“We got personnel working again within 96 hours of the flood starting,” says Maj. Mike Scott, 55th Communications Squadron, Offutt Air Force Base, Nebraska.

Jul 29 2019
Data Center

How Disaster Recovery Plans Keep Agencies Running

March’s “bomb cyclone” threatened operations at Offutt Air Force Base and the National Weather Service in Omaha, but advance planning prevented disaster.

Federal workers know that helping citizens recover from natural disasters can be part of the job. But sometimes those employees find their agencies upended by the same emergencies that threaten and disrupt their neighbors.

Disasters both natural and unnatural (hurricanes, earthquakes, floods, tornadoes, fires, terrorist attacks and more) that sweep through civilian communities can and do leave their mark on federal property as well.

To ensure continuity of operations, agencies are building redundancy into their IT infrastructure, using data backup and recovery software and secondary data centers, and deploying extra network equipment.

A good disaster recovery plan starts with a threat analysis to identify potential risks at specific locations, then creates a runbook, which provides a set of procedures on how to respond to disasters and covers people, processes and technology, says IDC Research Director Phil Goodwin.

“It’s the ‘Who does what, when, why and how?’” Goodwin says. “It starts with declaring a disaster and what steps are taken. At the beginning of the threat, these people are notified and are responsible for taking certain actions, such as failover contingencies.” And, as shown by a recent billion-dollar flood in Nebraska that the National Weather Service termed “historic,” stocking up on spare technology and having a plan for backup offices are also smart strategies.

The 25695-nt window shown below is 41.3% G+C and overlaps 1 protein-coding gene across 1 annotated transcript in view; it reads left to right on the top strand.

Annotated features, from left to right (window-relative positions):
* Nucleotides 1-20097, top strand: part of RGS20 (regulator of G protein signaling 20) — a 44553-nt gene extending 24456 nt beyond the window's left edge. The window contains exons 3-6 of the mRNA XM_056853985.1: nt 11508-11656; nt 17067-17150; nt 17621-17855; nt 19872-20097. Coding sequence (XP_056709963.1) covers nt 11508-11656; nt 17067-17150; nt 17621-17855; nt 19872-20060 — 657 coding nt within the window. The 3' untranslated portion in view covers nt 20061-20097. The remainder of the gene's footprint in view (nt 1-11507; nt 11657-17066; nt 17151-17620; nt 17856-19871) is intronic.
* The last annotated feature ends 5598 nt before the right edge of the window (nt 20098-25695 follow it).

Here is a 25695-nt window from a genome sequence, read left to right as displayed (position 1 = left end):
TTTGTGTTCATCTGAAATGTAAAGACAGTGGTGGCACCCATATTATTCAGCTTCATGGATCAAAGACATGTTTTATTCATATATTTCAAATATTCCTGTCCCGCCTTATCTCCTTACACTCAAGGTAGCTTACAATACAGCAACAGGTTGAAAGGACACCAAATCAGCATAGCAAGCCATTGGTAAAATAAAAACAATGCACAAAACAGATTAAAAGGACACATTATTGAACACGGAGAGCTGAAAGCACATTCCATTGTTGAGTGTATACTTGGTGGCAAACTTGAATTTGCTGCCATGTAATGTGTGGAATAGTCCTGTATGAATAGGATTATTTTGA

Air Force Base Springs into Action to Save IT from Flood 

The disaster began in mid-March with a “bomb cyclone” — a weather phenomenon in which the atmospheric pressure inside a storm drops precipitously in a very short time, comparable to what happens inside a massive hurricane. The storm hit the center of the country with everything from dangerous blizzards to rapid flooding; three people died.

On Friday, March 15, the crisis action team at Offutt Air Force Base, about 12 miles south of Omaha, Neb., eyed the swelling Missouri River and informed officials that they had less than 48 hours before the rising water would reach the base.